February 17, 2020
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Sham Of India's Food Security

​Though the Modi government claims 33 states and Union Territories are implementing NFSA,​ the facts on the ground ​are very different.

Sham Of India's Food Security
Photograph by Narendra Bisht
Sham Of India's Food Security
outlookindia.com
2016-05-02T18:37:27+0530

Millions wait for proper identification and delivery of the promised highly subsidized foodgrains even as hunger stares at some of the extremely poor households

Three years after the National Food Security Act (NFSA) was enacted it appears crores of poor who were to be provided food grains to keep hunger and starvation at bay are still waiting for delivery of the promise. The latest data released on April 29 by the food and consumer affairs ministry claims more than 72.45 crore people from 14.8 crore households across 33 states and Union Territories are getting subsidised food grain under the NFSA as against the estimated  81.34 crore beneficiaries it was expected to benefit.

The latest data furnished by the food and consumer affairs ministry came in response to a very critical audit report of the Comptroller and Auditor General of India (CAG), which studied the preparedness of the states for the implementation of the rights based scheme that promises 5 kg of highly subsidized foodgrains for every member of the eligible family every month through the public distribution system or ration shops.

The CAG report, which was placed in Parliament on Friday and reflects the status till October last year, states that despite repeated extensions beyond one year given for putting the systems in place for identifying the genuine beneficiaries, only 51 per cent of eligible beneficiaries had been identified in all the states and union territories.

Ironically, only 11 states and UTs completed the task within 365 days of the legislation coming to effect on 5 July, 2013, while the rest were given extensions though the NFSA has no provision for it. Further, the CAG report brings to fore the fact that even where the beneficiaries have been identified, most have not identified priority households as per the provisions of the NFSA but relied on old database for extension of the benefits.

Though the food and consumer affairs ministry in its statement claims that as on April 2016, 33 states and Union Territories are implementing NFSA, and subsidised food grain are being provided to 72.45 crore beneficiaries from approximately 14.8 crore households (and the remaining three states of Kerala, Tamil Nadu and Nagaland are also in an advanced stage of preparation for NFSA implementation) the facts on the ground are very different.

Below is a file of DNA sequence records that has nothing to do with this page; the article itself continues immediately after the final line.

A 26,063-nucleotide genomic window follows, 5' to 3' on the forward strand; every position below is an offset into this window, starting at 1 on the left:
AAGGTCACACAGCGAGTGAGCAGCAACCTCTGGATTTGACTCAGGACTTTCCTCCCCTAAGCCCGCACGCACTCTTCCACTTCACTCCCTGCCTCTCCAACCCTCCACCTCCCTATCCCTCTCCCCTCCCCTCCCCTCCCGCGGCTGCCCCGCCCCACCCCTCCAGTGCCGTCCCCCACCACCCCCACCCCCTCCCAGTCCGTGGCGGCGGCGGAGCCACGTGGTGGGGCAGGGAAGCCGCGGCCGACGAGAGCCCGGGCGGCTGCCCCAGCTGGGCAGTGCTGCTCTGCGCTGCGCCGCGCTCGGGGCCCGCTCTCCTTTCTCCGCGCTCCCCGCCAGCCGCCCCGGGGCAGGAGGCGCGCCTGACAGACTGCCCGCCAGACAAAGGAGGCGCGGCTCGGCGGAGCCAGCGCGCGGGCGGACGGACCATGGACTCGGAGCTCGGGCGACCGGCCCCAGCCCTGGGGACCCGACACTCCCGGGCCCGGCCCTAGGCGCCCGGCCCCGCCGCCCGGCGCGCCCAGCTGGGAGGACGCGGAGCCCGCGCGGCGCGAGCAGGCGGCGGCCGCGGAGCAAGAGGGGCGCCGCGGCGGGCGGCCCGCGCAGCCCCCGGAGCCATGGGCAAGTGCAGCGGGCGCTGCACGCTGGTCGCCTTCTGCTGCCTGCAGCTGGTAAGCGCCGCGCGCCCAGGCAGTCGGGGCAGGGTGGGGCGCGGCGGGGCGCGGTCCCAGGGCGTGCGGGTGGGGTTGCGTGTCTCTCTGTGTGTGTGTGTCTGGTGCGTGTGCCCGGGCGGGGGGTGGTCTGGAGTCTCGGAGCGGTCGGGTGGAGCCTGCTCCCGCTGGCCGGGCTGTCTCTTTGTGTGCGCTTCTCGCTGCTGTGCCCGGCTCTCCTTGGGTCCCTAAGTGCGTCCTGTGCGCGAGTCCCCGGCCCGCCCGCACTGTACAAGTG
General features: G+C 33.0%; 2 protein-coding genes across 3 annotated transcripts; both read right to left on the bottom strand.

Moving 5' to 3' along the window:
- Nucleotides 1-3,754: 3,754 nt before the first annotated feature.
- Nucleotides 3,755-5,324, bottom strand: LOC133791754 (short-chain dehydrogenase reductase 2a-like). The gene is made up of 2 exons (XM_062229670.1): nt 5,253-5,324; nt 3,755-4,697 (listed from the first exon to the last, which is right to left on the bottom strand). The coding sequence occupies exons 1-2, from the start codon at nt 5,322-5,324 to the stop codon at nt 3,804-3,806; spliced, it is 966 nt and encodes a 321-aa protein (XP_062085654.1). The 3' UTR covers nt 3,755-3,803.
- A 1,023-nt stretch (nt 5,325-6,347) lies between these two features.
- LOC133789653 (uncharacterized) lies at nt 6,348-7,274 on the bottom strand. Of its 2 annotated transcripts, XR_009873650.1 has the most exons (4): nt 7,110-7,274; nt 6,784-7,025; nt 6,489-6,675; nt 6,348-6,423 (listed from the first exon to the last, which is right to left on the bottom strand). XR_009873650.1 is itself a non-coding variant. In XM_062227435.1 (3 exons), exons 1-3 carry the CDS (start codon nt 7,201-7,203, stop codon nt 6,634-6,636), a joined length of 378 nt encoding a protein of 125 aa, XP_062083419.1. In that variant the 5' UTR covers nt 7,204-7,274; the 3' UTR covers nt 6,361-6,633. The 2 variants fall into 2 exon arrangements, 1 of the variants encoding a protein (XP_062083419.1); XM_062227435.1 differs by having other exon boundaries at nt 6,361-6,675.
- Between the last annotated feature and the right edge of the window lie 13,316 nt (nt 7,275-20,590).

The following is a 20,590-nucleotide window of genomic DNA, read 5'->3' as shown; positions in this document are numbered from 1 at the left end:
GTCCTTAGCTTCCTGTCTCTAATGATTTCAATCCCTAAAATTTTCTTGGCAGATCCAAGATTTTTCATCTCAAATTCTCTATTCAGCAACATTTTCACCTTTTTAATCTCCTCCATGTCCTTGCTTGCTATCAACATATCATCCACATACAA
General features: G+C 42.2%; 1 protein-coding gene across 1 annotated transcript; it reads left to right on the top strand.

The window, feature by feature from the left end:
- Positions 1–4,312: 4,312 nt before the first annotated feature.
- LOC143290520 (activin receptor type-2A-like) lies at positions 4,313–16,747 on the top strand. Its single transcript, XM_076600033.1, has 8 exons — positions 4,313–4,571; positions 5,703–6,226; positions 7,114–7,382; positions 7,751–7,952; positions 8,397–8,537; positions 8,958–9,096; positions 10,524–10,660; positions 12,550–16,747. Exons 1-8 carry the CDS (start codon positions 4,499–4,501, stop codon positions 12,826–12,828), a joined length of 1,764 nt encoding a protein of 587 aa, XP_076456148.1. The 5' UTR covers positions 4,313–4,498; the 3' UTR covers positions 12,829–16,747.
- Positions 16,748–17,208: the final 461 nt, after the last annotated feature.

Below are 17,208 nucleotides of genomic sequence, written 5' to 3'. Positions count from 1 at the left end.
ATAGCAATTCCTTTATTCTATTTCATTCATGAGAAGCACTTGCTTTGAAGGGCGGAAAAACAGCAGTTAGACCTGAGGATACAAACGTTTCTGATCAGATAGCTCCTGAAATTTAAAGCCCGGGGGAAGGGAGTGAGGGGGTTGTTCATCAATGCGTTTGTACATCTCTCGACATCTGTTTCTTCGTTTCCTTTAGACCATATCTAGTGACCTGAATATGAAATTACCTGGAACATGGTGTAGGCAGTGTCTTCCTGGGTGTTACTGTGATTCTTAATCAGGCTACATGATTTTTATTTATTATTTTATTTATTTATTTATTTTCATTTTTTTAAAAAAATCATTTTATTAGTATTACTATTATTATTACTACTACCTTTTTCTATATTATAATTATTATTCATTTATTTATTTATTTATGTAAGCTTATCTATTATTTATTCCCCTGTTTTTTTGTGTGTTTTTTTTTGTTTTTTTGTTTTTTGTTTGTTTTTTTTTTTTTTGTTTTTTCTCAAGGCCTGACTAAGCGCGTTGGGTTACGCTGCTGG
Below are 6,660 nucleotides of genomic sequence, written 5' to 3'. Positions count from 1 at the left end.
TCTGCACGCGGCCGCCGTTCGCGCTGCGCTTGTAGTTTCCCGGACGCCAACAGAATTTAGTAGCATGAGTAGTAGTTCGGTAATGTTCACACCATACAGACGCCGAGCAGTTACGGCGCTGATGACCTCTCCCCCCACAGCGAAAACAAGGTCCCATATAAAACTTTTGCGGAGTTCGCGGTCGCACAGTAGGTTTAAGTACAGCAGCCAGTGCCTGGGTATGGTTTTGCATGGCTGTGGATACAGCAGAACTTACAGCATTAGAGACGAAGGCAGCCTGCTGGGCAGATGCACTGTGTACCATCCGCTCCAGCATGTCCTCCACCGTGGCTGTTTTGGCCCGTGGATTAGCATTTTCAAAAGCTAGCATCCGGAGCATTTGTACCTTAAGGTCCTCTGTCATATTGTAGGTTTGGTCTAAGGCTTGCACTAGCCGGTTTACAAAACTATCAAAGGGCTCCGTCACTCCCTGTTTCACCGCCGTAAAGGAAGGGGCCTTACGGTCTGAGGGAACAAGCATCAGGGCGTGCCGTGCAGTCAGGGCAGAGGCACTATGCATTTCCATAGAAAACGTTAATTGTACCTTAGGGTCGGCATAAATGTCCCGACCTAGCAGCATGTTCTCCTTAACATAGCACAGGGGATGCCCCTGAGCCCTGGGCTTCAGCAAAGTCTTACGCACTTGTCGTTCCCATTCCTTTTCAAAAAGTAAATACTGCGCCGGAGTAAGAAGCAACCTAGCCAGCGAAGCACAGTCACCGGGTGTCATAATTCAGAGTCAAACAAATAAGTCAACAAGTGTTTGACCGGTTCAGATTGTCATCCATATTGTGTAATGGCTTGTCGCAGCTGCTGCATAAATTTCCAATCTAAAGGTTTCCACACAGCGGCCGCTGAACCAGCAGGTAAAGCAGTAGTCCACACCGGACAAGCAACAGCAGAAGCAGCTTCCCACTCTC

As the CAG report points out: “Most of the implementing states did not identify the Antyodaya Anna Yojana (AAY) and priority household’s beneficiaries as per the provisions of the NFSA but used the old database of beneficiaries for extending the benefits.”

For instance in Himachal Pradesh, 6.9 lakh old ration cards were stamped as priority household and AAY households and re-issued as NFSA compliant. In Karnataka 8.90 lakh bogus and ineligible ration cards were found in June 2015 in the existing system during seeding of Elector’s photo identity card details. However instead of cancelling these bogus or ineligible ration cards, the state government continued to issue foodgrains on them.

In Maharashtra also, the provision for empowerment of women was not complied with as fresh ration cards were not issued, instead the existing ones were revalidated.

“Identification of beneficiaries was a critical milestone to be achieved in order to omit the errors of inclusion and exclusion. However what had effectively been adopted in the states was the old system, re-christened for projecting themselves towards fulfillment of the objective of the NFSA to provide food security to all the needy,” the CAG report states.

It also observes that the intended use of tool of gender empowerment for achieving food security was also largely not met.”

Many states have blamed the delay in the implementation of the NFSA on the wait for the urban poor data under Socio Economic Caste Census, lack of infrastructural facilities, insufficient funds and manpower, all the while the gaps and shortcomings in Aadhar is also ensuring that the much needed succor does not reach hungry and malnourished millions.

It is unfortunate that while the Parliament through the NFSA has granted rights to 75 per cent population in the rural areas and to 50 per cent in the urban areas as per 2011 census, the lack of preparedness and laggard implementation is robbing the poor of their rights to food at subsidized rates in almost all the states. Sans any penalty, the rights of the poor seems set to be overlooked or misdirected.

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